Baltic leaders urge Belarus to hold 'free and fair' elections By

Baltic leaders urge Belarus to hold 'free and fair' elections By

In a joint statement, the three prime ministers called for a new election to be held with the involvement of global observers.

German spoke a few hours before Taraikovsky's funeral and burial, an event that could reinforce the anger of demonstrators who have protested what they consider a sham presidential election and the violent police crackdown on opposition.

Mass unrest followed Lukashenko's re-election victory last week, as tens of thousands of people took to the streets accusing him of rigging the vote.

As the massive protests in Belarus continue after a controversial election that saw President Alexander Lukashenko extend his mandate, questions arose about how Belarus could deal with potential US and European Union sanctions and how cryptos such as Bitcoin (BTC) and Ethereum (ETH) could help bypass them.

The election has been condemned by the European Union as "neither free nor fair".

Opposition politician Svetlana Tikhanovskaya says she won a majority in last Sunday's vote.

Other countries in the region with communist-era memories of corrupt and authoritarian leaders also have also spoken out on behalf of the anti-government protesters contesting that Lukashenko fairly won reelection to a sixth term.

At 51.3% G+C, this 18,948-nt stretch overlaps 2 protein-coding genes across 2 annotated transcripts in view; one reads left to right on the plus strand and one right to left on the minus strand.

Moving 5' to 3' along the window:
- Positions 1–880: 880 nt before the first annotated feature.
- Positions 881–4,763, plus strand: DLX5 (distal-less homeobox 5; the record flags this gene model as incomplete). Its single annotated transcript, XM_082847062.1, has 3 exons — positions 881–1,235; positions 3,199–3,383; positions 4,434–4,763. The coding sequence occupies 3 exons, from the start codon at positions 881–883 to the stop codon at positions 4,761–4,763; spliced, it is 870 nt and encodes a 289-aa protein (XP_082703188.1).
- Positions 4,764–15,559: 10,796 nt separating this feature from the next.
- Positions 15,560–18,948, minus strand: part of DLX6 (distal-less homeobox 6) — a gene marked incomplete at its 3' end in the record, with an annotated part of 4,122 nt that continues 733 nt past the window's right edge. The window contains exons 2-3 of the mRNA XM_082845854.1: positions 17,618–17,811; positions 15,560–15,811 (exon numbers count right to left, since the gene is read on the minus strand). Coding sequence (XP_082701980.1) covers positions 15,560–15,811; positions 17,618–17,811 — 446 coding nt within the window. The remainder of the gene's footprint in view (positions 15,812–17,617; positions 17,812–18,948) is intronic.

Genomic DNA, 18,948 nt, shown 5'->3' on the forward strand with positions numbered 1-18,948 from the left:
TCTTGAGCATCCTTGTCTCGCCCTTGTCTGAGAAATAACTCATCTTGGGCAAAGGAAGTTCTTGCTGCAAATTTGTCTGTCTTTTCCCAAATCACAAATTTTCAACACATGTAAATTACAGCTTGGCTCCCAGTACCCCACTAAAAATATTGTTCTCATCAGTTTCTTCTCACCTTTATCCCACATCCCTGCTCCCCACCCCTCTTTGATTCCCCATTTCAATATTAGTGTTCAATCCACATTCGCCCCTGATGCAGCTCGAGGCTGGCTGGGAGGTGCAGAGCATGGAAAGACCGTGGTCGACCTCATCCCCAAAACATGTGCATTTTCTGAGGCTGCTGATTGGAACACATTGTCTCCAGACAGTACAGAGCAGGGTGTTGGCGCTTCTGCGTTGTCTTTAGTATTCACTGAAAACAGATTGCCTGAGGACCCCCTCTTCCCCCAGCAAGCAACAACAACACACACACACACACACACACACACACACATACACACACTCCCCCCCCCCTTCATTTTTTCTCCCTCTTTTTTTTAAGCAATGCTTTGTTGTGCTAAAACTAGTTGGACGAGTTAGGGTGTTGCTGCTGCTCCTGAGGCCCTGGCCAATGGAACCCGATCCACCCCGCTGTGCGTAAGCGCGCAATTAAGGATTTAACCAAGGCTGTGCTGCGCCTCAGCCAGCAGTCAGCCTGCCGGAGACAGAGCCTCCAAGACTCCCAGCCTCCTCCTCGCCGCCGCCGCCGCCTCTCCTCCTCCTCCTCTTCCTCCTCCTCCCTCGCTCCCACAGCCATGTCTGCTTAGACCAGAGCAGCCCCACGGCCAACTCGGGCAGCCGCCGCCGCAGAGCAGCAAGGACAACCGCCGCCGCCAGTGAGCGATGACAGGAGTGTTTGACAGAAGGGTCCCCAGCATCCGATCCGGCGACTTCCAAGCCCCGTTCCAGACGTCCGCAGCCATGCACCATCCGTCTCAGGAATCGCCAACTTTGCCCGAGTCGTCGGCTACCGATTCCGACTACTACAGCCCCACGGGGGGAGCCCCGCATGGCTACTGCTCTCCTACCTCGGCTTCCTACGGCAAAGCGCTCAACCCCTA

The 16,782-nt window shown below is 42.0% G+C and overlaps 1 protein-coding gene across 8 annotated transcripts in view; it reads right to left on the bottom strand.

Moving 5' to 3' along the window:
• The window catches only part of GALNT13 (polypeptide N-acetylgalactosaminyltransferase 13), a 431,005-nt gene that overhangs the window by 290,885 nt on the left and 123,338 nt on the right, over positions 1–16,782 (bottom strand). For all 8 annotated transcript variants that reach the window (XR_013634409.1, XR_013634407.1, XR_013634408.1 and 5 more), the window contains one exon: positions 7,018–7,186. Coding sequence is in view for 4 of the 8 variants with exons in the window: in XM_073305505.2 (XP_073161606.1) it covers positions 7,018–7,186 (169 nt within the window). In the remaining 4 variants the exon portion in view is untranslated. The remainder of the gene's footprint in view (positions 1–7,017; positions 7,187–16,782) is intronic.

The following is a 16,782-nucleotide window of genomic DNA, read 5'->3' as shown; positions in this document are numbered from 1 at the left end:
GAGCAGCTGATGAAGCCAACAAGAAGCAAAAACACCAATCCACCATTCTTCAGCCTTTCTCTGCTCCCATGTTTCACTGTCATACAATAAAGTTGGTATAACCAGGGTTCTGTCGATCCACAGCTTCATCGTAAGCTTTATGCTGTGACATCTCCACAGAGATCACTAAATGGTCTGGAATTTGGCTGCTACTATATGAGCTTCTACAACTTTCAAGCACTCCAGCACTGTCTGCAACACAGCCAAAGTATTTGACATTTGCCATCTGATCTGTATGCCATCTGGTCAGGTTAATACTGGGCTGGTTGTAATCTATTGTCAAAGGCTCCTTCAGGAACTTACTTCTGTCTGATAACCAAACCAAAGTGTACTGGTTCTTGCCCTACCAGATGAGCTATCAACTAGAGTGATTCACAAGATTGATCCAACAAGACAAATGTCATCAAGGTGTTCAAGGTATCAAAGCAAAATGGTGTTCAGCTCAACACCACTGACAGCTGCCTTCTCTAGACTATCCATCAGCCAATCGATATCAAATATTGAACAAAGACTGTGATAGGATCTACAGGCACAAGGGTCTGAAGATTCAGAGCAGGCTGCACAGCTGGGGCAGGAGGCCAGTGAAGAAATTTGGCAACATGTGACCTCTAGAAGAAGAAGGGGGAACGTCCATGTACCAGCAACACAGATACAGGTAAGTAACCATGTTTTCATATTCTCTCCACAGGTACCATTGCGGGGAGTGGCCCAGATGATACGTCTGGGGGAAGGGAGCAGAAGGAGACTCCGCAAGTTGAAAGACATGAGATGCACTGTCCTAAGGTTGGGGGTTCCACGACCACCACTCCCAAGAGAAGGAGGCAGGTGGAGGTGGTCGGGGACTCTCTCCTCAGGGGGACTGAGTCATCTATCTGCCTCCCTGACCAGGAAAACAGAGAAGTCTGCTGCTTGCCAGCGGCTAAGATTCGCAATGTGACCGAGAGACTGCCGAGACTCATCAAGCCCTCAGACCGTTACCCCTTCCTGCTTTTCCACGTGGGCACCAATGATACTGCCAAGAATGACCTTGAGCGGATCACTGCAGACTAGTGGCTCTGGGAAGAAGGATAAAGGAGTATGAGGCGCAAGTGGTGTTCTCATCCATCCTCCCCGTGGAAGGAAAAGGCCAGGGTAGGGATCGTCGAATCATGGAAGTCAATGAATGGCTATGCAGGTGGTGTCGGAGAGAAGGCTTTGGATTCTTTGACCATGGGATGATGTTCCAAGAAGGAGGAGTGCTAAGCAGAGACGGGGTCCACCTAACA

Lithuania, Poland and Latvia said they were prepared to mediate, provided Belarusian authorities stopped the violence against protesters, release detained demonstrators and form a national council with members of civil society.

After a visit at the Central Electoral Committee to file a contestation of the election results, Tsikhanouskaya was detained for several hours, and then fled to Lithuania, citing concerns for the safety of her children whom she had sent overseas during the campaign. Tsikhanouskaya urged her supporters to stop protests in an earlier video that her associates said was recorded under pressure from law enforcement officials while she was still in Minsk.

"We don't fight, we don't need war", she said.

The same media outlet quotes Valery Petrov, Vice President of Market Development and Regulation for the Russian Association of the Cryptoindustry and Blockchain, as stating that should sanctions be imposed in the IT sector, they may "instantly" polarize the Belarusian crypto sector.

What's the latest with the protests?

Opposition supporters turned out in the capital, Minsk, on Saturday where they laid flowers, waved banners and chanted for the long-time president to resign.

"That violence has changed anything - I can't stay silent", Larisa Rybak, a petite woman in blue-and-black overalls of the Hrodna Azot fertiliser plant, told the Telegraph as she walked out of the plant's gate at the end of her shift to join a march into the city centre.

Mr Lukashenko had said earlier on Saturday he wanted to speak to Mr Putin, warning the protests in Minsk were not just a threat to his country.

US Secretary of State Mike Pompeo said on Saturday that he was glad to see that some protesters in Belarus had been freed but that it was not enough.

Amnesty International said accounts from released detainees suggested "widespread torture".

"Step down before it's too late, before you throw the people into a awful abyss, into the abyss of civil war". We could hear women being beaten. "On the police bus, I saw them break one man's rib and he was crying in pain".

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